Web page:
What this University of Aberdeen study has found is that fictional characters act as social surrogates. "When people lack a shared circle of friends with their partners, sharing media like TV shows, books, and movies with partners may compensate for this deficit and restore closeness," the study reports.
Figure 1. Predicted relationship quality scores for the shared friends by shared media interaction in Study 1. Scores on the Y-axis are predicted values for the composite of standardized measures of partner centrality, own and partner closeness, and own and partner commitment.
The authors also reference research conducted in 2013 on the prevention of marital distress and dissolution, which showed that when couples watched and discussed relationship-themed movies it was equally effective as skills-based counseling interventions in preventing relationship dissolution over three years.
To unlock a bonus level of relationship closeness with your partner, there's evidence to suggest you should browse the thriller, horror and action genres. That's right, you want to feel the fear – purely so you can misattribute it.
A research paper on the effects of adrenaline on arousal and attraction from McKendree University indicates that when someone's emotional arousal (this is arousal outside of the sexual context, think a literal increase of emotional state marked by things like a racing heart and sweaty palms) is increased, their system is flooded with adrenaline, which increases the likelihood and amount of attraction between two people. A creative study by Dutton and Aron involving exchanging phone numbers after crossing a shaky bridge supports it, and it's also why some avant-garde relationship counsellors will suggest couples go sky-diving together as therapy.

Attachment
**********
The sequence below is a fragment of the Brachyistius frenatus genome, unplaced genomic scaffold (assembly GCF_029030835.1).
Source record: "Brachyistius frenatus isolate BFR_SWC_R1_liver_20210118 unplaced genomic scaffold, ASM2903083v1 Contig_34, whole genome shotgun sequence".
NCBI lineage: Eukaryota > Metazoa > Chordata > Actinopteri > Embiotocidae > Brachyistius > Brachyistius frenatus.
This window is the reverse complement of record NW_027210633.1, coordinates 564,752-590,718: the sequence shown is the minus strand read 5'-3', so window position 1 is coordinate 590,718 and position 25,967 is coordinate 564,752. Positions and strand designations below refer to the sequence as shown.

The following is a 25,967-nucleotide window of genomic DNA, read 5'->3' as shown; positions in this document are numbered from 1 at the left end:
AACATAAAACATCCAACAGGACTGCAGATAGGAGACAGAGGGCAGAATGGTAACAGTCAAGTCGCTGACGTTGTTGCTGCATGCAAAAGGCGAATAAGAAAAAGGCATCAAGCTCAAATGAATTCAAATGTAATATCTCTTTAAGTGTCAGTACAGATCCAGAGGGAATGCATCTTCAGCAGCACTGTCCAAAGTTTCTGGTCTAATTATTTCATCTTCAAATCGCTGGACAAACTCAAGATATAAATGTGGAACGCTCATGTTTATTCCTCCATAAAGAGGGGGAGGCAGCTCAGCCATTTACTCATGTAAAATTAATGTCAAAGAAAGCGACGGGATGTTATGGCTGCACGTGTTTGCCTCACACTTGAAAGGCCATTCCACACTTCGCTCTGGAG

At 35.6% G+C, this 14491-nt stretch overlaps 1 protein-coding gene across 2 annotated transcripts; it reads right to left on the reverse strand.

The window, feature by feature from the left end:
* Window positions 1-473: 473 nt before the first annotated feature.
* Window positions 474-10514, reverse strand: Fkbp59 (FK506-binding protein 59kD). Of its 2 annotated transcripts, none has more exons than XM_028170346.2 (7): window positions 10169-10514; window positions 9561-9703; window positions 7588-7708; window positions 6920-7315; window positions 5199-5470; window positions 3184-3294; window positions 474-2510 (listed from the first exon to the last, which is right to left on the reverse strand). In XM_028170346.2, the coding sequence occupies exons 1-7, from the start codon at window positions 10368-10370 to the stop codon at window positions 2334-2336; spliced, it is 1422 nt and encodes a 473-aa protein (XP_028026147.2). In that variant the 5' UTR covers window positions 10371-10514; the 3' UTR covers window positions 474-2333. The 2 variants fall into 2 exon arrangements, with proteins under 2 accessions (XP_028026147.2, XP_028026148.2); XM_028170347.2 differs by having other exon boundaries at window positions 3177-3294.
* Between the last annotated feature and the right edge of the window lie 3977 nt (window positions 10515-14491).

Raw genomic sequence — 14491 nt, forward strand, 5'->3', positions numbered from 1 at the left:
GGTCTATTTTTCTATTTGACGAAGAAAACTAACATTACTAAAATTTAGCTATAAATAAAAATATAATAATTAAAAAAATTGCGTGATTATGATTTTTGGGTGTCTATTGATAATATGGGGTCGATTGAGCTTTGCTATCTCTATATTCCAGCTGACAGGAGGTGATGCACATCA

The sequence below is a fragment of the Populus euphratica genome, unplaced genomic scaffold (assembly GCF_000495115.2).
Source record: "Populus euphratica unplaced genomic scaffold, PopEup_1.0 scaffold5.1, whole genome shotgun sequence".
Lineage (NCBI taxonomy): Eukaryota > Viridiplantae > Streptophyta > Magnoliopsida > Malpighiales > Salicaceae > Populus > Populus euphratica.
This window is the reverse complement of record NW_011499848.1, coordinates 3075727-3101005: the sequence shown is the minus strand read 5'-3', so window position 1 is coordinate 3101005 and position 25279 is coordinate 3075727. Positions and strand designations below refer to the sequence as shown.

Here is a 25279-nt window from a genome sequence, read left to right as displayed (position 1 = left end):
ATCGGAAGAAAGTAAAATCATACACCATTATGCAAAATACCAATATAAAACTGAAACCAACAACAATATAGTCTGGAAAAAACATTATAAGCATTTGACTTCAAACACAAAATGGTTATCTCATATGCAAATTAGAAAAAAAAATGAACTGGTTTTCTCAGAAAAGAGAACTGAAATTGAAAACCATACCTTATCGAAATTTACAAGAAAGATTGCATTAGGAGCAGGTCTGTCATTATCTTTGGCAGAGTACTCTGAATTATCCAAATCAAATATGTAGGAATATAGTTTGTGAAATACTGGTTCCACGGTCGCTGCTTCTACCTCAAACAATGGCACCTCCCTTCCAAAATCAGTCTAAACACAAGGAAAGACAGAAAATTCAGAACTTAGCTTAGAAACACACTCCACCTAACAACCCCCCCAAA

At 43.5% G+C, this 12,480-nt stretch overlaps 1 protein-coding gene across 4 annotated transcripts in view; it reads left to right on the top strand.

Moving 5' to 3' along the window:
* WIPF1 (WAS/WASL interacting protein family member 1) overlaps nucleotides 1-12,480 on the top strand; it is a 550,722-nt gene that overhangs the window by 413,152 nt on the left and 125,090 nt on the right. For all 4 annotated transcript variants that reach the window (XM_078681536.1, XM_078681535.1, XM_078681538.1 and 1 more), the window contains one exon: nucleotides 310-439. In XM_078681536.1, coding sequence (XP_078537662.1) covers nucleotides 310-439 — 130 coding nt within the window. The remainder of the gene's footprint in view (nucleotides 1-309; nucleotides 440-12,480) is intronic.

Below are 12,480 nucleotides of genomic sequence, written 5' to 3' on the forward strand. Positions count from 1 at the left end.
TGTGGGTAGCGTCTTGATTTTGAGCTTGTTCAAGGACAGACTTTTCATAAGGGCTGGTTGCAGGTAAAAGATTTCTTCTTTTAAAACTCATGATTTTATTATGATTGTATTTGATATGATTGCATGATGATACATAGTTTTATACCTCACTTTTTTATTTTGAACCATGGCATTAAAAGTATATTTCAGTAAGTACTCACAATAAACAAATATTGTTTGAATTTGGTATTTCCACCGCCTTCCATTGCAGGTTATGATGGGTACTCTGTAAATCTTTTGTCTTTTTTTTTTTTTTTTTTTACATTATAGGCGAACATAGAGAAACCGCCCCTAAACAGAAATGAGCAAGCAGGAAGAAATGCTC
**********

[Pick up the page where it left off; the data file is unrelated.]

So you can grow closer to your partner by sharing the experience of characters in tense dramas, comedies and love stories, but as neuroscientist Joseph Ledoux says, "Things that are bad have more weight than things that are good." Watching a character on Game of Thrones get his eyes gouged until his head pops, for example, should do it. As will watching Barb get shunned by her best friend then dragged to the 'upside down' by a monster in Stranger Things. Oh Barb, romantically fortified couples all over the world thank you.